The Effect of Immigration on the Economy: Lessons from Closing the Border in the 1920s

Ran Abramitzky, Stanford University
Philipp Ager, University of Southern Denmark
Leah Boustan, Princeton University
Elior Cohen, University of California, Los Angeles
Casper Worm Hansen, University of Copenhagen

The introduction of immigration quotas in the 1920s fundamentally changed U.S. immigration policy. We develop an empirical model that captures the missing immigrants of this policy change to estimate the economic consequences of immigration restrictions for the U.S. economy. Our analysis starts by documenting that local labor markets with greater exposure to the quota policy experienced larger declines in immigration inflows in the 1920s. We then ask whether native-born workers and immigrants from the Western Hemisphere who were not restricted by the quota responded to the fall in labor supply by moving into the area or moving up (or down) the occupational ladder. We find that in urban areas, there was nearly one-for-one replacement of the decline in workers from quota-affected countries. Low-skilled occupations that lost immigrant workers experienced corresponding gains in Mexican migrants and black migrants from the rural South. Higher-skilled jobs were filled by native-born white workers. Using linked Census datasets for 1900-10 (before the policy) and 1920-30 (after the policy), we confirm that entry into these occupations occurs through new inflows to local areas, rather than through occupational upgrading of the existing workforce. Data from the Census of Manufacturers confirms that the quota laws led to no change in the size of the manufacturing sector (number of establishments) or in the wages of the average manufacturing worker, consistent with the near-complete replacement of lost labor supply. Rural areas, however, did not attract enough workers to replace jobs previously held by immigrants. Instead, we find that areas facing a slowdown in immigrant arrivals also suffered corresponding outflows of native-born workers, thereby losing population. Motivated by contemporary observers, our interpretation of this pattern is that immigration was vital for the establishment of new local centers in sparsely populated areas. Without immigration, these rural areas went into decline.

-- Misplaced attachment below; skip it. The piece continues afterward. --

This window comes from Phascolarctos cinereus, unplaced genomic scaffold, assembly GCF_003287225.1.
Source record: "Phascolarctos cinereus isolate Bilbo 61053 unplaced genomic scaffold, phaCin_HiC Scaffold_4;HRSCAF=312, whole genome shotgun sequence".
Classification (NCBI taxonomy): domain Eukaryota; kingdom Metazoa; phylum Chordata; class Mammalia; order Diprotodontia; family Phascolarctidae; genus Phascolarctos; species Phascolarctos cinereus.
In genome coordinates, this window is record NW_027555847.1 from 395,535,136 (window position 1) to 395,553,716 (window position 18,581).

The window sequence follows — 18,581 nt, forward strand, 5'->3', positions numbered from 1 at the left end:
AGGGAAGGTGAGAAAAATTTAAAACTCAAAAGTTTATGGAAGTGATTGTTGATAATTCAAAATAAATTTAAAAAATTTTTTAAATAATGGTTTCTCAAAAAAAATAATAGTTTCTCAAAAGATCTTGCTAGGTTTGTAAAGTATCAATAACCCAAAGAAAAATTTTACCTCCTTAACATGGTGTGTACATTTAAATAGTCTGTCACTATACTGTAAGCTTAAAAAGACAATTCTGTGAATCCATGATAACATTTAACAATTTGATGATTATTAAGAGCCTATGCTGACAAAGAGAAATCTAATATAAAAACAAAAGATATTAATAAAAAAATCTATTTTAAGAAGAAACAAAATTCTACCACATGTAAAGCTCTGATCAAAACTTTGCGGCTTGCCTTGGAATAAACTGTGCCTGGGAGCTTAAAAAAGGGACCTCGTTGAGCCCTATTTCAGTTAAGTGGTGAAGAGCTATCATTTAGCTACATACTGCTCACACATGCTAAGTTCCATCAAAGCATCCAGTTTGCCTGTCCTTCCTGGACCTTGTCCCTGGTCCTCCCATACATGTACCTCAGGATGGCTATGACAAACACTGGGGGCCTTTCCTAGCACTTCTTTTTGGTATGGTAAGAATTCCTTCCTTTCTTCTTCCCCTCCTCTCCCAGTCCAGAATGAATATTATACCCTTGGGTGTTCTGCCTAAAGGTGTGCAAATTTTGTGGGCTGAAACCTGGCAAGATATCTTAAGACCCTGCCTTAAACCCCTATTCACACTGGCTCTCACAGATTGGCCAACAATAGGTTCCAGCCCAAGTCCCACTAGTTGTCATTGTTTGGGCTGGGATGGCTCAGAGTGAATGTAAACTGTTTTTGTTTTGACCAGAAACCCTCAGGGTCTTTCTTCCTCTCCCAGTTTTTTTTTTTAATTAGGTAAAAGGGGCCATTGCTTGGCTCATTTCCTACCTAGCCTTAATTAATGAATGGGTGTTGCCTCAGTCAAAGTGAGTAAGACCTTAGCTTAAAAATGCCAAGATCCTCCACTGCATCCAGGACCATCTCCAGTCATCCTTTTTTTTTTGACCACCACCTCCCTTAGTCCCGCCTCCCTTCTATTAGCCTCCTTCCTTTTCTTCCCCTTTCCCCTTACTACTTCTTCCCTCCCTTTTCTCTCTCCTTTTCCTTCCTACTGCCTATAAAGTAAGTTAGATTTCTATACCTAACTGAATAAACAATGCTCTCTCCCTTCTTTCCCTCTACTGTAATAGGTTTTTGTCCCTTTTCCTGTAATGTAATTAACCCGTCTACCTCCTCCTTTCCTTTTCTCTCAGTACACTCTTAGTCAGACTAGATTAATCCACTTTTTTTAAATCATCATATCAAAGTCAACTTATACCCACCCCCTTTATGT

No extended abstract or paper available

 Presented in Session 153. Effects of Migration Regulation and Restriction